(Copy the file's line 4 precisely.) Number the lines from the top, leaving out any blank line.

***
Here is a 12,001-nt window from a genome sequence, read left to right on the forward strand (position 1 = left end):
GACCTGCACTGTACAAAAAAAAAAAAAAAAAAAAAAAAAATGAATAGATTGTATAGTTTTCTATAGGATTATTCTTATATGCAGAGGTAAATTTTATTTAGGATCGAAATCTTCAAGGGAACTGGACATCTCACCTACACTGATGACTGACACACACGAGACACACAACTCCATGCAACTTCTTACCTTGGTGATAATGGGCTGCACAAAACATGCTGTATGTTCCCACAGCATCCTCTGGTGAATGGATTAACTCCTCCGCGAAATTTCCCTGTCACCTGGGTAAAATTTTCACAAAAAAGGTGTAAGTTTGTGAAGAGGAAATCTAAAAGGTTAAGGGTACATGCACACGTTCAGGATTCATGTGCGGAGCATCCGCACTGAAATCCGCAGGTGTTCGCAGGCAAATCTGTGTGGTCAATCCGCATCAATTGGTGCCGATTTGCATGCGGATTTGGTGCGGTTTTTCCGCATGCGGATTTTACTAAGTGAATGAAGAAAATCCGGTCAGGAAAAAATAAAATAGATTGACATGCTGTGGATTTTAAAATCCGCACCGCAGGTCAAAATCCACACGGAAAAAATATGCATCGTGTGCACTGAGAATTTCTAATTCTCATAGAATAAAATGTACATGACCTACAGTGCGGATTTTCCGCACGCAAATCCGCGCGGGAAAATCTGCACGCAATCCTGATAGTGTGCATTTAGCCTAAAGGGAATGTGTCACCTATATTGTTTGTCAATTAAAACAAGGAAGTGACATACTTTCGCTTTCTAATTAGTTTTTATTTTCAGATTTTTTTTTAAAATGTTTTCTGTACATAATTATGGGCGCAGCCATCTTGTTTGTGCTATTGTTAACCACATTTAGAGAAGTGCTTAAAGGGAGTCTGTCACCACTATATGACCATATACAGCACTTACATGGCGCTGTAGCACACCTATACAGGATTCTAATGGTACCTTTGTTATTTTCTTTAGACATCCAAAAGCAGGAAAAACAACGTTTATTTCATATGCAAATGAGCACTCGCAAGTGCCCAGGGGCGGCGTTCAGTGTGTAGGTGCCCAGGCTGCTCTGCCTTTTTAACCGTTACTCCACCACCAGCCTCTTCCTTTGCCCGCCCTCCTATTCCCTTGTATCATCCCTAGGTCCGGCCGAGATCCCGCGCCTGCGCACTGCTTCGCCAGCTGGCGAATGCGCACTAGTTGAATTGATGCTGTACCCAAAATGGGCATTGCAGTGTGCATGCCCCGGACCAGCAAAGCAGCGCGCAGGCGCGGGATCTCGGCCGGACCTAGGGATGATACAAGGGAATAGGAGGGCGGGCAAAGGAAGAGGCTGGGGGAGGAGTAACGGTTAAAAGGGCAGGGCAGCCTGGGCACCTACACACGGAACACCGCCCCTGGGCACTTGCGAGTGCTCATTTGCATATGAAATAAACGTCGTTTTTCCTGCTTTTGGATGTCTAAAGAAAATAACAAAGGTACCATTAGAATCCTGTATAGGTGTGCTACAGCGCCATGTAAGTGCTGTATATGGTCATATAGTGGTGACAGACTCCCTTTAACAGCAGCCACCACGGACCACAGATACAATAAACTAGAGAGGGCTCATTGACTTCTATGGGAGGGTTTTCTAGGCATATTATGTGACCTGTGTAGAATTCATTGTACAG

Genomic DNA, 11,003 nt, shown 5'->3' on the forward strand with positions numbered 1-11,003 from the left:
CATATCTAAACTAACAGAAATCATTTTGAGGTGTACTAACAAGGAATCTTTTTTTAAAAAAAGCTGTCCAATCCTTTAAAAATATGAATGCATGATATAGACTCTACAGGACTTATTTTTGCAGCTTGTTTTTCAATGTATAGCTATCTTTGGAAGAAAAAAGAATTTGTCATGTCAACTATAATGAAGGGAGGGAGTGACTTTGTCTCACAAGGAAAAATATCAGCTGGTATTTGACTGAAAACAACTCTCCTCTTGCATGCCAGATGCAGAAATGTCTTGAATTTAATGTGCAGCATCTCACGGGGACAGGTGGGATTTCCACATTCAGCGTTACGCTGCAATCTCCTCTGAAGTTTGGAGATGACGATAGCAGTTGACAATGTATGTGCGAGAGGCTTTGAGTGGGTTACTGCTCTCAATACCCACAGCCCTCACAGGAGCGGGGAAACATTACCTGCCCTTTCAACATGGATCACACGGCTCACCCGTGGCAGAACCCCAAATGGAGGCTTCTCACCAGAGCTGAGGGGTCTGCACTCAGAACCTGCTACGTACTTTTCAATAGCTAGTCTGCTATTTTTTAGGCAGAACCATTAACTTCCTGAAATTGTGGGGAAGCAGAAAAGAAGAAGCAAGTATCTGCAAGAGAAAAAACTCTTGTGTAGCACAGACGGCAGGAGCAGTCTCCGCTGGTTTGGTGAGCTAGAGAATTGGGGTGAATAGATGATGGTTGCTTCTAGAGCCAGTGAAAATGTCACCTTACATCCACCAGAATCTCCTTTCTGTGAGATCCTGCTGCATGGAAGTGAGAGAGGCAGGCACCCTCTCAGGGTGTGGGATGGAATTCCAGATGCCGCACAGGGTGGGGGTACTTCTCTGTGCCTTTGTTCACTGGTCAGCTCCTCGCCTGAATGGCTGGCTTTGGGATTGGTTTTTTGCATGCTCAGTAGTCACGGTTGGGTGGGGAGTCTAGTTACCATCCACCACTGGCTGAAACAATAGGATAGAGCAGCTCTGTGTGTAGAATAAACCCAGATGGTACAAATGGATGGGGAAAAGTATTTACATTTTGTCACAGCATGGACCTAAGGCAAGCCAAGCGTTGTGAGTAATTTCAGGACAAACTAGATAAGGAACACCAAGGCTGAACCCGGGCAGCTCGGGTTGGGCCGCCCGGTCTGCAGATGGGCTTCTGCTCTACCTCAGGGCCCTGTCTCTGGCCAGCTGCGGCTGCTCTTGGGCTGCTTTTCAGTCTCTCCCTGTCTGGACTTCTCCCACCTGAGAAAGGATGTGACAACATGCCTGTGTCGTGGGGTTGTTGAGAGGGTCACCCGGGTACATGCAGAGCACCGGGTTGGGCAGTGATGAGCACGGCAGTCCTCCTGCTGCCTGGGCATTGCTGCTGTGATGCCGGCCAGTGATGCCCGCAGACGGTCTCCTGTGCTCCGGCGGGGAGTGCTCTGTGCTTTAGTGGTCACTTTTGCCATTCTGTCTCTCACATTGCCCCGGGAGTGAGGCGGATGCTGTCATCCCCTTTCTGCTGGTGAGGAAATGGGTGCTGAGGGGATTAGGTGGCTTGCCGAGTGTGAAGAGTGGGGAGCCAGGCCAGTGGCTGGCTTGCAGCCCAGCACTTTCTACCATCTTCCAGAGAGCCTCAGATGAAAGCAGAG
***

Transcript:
CATATCTAAACTAACAGAAATCATTTTGAGGTGTACTAACAAGGAATCTTTTTTTAAAAAAAGCTGTCCAATCCTTTAAAAATATGAATGCATGATATAGACTCTACAGGACTTATTTTTGCAGCTTGTTTTTCAATGTATAGCTATCTTTGGAAGAAAAAAGAATTTGTCATGTCAACTATAATGAAGGGAGGGAGTGACTTTGTCTCACAAGGAAAAATATCAGCTGGTATTTGACTGAAAACAACTCTCCTCTTGCATGCCAGATGCAGAAATGTCTTGAATTTAATGTGCAGCATCTCACGGGGACAGGTGGGATTTCCACATTCAGCGTTACGCTGCAATCTCCTCTGAAGTTTGGAGATGACGATAGCAGTTGACAATGTATGTGCGAGAGGCTTTGAGTGGGTTACTGCTCTCAATACCCACAGCCCTCACAGGAGCGGGGAAACATTACCTGCCCTTTCAACATGGATCACACGGCTCACCCGTGGCAGAACCCCAAATGGAGGCTTCTCACCAGAGCTGAGGGGTCTGCACTCAGAACCTGCTACGTACTTTTCAATAGCTAGTCTGCTATTTTTTAGGCAGAACCATTAACTTCCTGAAATTGTGGGGAAGCAGAAAAGAAGAAGCAAGTATCTGCAAGAGAAAAAACTCTTGTGTAGCACAGACGGCAGGAGCAGTCTCCGCTGGTTTGGTGAGCTAGAGAATTGGGGTGAATAGATGATGGTTGCTTCTAGAGCCAGTGAAAATGTCACCTTACATCCACCAGAATCTCCTTTCTGTGAGATCCTGCTGCATGGAAGTGAGAGAGGCAGGCACCCTCTCAGGGTGTGGGATGGAATTCCAGATGCCGCACAGGGTGGGGGTACTTCTCTGTGCCTTTGTTCACTGGTCAGCTCCTCGCCTGAATGGCTGGCTTTGGGATTGGTTTTTTGCATGCTCAGTAGTCACGGTTGGGTGGGGAGTCTAGTTACCATCCACCACTGGCTGAAACAATAGGATAGAGCAGCTCTGTGTGTAGAATAAACCCAGATGGTACAAATGGATGGGGAAAAGTATTTACATTTTGTCACAGCATGGACCTAAGGCAAGCCAAGCGTTGTGAGTAATTTCAGGACAAACTAGATAAGGAACACCAAGGCTGAACCCGGGCAGCTCGGGTTGGGCCGCCCGGTCTGCAGATGGGCTTCTGCTCTACCTCAGGGCCCTGTCTCTGGCCAGCTGCGGCTGCTCTTGGGCTGCTTTTCAGTCTCTCCCTGTCTGGACTTCTCCCACCTGAGAAAGGATGTGACAACATGCCTGTGTCGTGGGGTTGTTGAGAGGGTCACCCGGGTACATGCAGAGCACCGGGTTGGGCAGTGATGAGCACGGCAGTCCTCCTGCTGCCTGGGCATTGCTGCTGTGATGCCGGCCAGTGATGCCCGCAGACGGTCTCCTGTGCTCCGGCGGGGAGTGCTCTGTGCTTTAGTGGTCACTTTTGCCATTCTGTCTCTCACATTGCCCCGGGAGTGAGGCGGATGCTGTCATCCCCTTTCTGCTGGTGAGGAAATGGGTGCTGAGGGGATTAGGTGGCTTGCCGAGTGTGAAGAGTGGGGAGCCAGGCCAGTGGCTGGCTTGCAGCCCAGCACTTTCTACCATCTTCCAGAGAGCCTCAGATGAAAGCAGAG